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    What Layer of Functionality Do I Need in My ERP System?

    Posted by Scott A. Holter on May 10, 2016 8:29:43 AM

    ERPFunctionality.jpgWhen manufacturers are looking at evaluating their current ERP systems by considering potential options for replacement, they first need to look at what layer of functionality they may need to support their current and future operations.The following describes three layers of functionality that can help a firm determine what type of system they may need, based on the types of transactions and operations they run. Each level adds more functionality and complexity for decision making in a more integrated environment. This important decision alone can also save your firm thousands of dollars in both acquisition, implementation and on-going maintenance costs.

    ERP systems can generally be characterized as having 3 layers that are (can be) used by small businesses. For our purposes, I’m assuming small manufacturers.

    Level 1

    Level 1 (base foundation) would be the Transaction Processing layer. This layer used to be referred to as “Accounting Software” although that term is passe. It includes support for:
      • The Procure-to-Pay Cycle – all software support for manufacturers to purchase and receive materials, move them to inventory, perhaps inspect or test them, receive and record the supplier’s invoice, and process payment to that supplier.
      • The Quote/Order-to-Cash Cycle – all software support for manufacturers to create and deliver a quote to a customer, to accept a Purchase Order from a customer, to record that order (“Order Entry”) and acknowledge receipt of that order, then pick, pack, and ship the order to the customer, invoice the customer, and receive payment from the customer for the goods delivered.
      • Production Cycle – Schedule production, issue/consume materials, apply labor and factory overhead through production, and receive finished production so it’s available for the Quote/Order-to-Cash Cycle.
      • Inventory Management – maintain a perpetual inventory for all raw materials, semi-finished, and finished goods
      • Reverse Logistics Cycle – all software support for recording customer’s request to return goods, processing of return, and crediting customer’s account
      • Reverse Procurement Cycle – all software support for recording return of goods to a supplier and debiting supplier’s account
      • Payroll Processing – all software support to report hours worked by employees and process payment to them
      • Financial Reporting Cycle – Generate journal entries and post them to the General Ledger for all transactions described above.

    Level 1 in my judgment is mandatory for most/all manufacturing entities. This can be done in systems as small and inexpensive as QuickBooks or as large as SAP.

    Level 2

    Level 2 is the Decision Support layer. This is where Accounting Software becomes ERP software.
      • Cost Estimating – Software assists users in identifying (estimating) costs of products to ensure quoting process (defined above) is profitable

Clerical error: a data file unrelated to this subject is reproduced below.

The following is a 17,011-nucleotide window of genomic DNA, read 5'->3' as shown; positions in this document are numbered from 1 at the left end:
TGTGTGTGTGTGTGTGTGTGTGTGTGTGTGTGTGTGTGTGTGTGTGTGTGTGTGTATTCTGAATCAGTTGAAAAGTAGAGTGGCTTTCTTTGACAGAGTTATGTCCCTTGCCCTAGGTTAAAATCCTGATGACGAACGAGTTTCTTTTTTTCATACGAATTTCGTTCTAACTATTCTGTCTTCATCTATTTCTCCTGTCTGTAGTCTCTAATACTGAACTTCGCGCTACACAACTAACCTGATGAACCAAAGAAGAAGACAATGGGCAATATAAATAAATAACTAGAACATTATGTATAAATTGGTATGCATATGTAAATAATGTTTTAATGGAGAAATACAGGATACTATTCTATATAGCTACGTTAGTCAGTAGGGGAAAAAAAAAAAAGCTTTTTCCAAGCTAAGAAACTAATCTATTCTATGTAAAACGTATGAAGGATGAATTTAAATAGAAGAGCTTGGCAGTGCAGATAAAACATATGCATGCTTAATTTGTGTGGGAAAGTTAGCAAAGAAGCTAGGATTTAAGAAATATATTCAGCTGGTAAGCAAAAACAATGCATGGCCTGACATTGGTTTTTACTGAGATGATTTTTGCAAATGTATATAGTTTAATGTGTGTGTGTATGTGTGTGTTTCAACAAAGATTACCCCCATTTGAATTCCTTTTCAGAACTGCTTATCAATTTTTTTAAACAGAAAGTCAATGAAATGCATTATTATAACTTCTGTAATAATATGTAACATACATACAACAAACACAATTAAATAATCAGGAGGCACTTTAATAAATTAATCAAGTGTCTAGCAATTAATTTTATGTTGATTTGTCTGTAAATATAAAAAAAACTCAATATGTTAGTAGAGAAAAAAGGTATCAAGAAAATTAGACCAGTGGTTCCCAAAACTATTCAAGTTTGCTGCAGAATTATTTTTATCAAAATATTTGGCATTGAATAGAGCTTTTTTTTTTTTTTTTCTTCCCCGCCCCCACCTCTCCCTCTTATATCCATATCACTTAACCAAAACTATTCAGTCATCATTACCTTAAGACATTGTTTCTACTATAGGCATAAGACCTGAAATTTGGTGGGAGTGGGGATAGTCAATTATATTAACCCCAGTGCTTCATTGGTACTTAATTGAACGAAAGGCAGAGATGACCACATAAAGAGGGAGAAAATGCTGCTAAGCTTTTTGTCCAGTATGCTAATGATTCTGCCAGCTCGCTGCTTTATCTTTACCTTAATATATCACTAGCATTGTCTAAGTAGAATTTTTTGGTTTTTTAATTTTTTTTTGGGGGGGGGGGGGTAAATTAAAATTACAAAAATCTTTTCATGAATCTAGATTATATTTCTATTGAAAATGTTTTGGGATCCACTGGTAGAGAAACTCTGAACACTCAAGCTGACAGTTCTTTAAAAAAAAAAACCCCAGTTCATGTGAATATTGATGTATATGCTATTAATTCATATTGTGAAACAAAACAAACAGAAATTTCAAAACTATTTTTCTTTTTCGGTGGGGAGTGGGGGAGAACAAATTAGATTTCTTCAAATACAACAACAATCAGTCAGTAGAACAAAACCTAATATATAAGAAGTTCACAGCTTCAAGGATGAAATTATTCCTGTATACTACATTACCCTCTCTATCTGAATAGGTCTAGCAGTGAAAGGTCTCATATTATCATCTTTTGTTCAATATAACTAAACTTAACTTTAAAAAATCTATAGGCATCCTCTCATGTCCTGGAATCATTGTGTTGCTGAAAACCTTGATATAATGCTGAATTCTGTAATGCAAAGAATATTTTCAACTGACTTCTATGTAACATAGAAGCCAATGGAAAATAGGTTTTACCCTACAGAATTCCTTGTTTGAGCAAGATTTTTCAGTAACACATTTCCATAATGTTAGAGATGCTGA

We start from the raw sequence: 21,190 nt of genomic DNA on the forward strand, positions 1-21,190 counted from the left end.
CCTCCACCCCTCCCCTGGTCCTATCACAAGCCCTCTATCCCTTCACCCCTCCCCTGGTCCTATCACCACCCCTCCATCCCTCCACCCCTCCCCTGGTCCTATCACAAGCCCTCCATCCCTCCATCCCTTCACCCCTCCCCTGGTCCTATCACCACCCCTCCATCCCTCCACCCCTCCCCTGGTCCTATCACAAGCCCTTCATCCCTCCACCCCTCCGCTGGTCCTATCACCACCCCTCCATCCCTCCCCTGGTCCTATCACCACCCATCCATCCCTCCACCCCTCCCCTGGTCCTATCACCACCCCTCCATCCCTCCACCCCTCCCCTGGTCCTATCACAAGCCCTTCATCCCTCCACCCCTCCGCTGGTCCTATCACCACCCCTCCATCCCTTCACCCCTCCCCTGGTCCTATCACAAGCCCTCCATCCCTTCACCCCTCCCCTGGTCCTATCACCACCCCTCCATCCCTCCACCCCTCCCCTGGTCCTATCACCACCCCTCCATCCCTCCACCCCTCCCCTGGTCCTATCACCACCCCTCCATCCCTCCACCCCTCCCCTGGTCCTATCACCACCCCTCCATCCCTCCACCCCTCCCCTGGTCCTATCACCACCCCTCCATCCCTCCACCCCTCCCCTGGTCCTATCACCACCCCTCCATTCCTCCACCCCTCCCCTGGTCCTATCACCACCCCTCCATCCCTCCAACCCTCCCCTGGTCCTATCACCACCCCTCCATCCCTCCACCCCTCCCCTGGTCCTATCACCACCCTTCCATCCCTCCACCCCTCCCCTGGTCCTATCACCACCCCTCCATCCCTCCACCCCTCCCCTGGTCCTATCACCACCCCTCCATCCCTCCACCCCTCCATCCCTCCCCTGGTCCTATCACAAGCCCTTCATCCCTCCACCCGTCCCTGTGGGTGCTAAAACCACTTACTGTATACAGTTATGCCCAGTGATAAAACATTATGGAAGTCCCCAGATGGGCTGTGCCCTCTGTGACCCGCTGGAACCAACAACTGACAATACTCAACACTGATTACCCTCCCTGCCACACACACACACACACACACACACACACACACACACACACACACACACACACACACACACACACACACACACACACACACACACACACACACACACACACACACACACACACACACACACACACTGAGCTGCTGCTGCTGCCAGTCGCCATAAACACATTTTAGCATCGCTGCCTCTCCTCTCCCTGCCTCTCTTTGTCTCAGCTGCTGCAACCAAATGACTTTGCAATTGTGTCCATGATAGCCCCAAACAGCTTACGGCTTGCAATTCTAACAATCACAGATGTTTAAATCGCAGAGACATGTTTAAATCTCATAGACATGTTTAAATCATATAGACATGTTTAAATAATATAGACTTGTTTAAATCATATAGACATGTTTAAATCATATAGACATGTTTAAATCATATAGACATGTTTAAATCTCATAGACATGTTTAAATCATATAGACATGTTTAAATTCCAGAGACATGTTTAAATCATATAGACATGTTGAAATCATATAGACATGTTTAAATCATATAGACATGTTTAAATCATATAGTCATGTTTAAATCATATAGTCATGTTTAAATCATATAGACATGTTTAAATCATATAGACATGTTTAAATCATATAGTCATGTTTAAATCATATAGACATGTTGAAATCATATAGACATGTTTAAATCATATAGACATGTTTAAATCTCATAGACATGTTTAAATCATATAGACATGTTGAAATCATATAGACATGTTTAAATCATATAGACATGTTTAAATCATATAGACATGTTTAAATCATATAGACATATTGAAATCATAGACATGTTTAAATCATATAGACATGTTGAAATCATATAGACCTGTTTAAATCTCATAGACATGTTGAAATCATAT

• What and When to Buy – Software advises users what to buy based on various algorithms and when to request delivery
      • What and When to Make – Software advises users what to make based on various algorithms and when to schedule for completion
      • Production Scheduling – Software assists users in scheduling production in a very granular/detailed way to help optimize use of factory resources
      • Preventative/Predictive Maintenance – Software assists users in scheduling maintenance activities before breakdowns occur

    Level 3

    Level 3 is the Advanced Transaction layer – beyond basic “accounting transactions”, additional transactions are now processed and shared among companies' employees providing added visibility
      • Engineering Changes – processing transactions to maintain proper design and revision control
      • Quality Assurance/Control transactions – recording of testing and inspection results for analysis, trending, etc.
      • Maintenance transactions – recording of routine and emergency maintenance transactions performed on company assets, usually production equipment
      • Marketing transactions – processing of marketing campaigns
      • Sales transactions – recording of interactions with customers by company sales personnel
      • Hire-to-Release Cycle – managing information about employees from initial orientation, through training and development, through reviews and appraisals, to retirement/departure/dismissal.

    We hope this gives you a quick guide to help you to focus in on the applications that are truly designed to support your particular manufacturing and business model. In the end it will make it a much easier transition to adapt to your new ERP system. 

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    Topics: ERP

    Scott A. Holter

    Written by Scott A. Holter

    Scott Holter is the Director of Meaden & Moore’s Business Solutions Group. He has spent 20 plus years in manufacturing and technology consulting.

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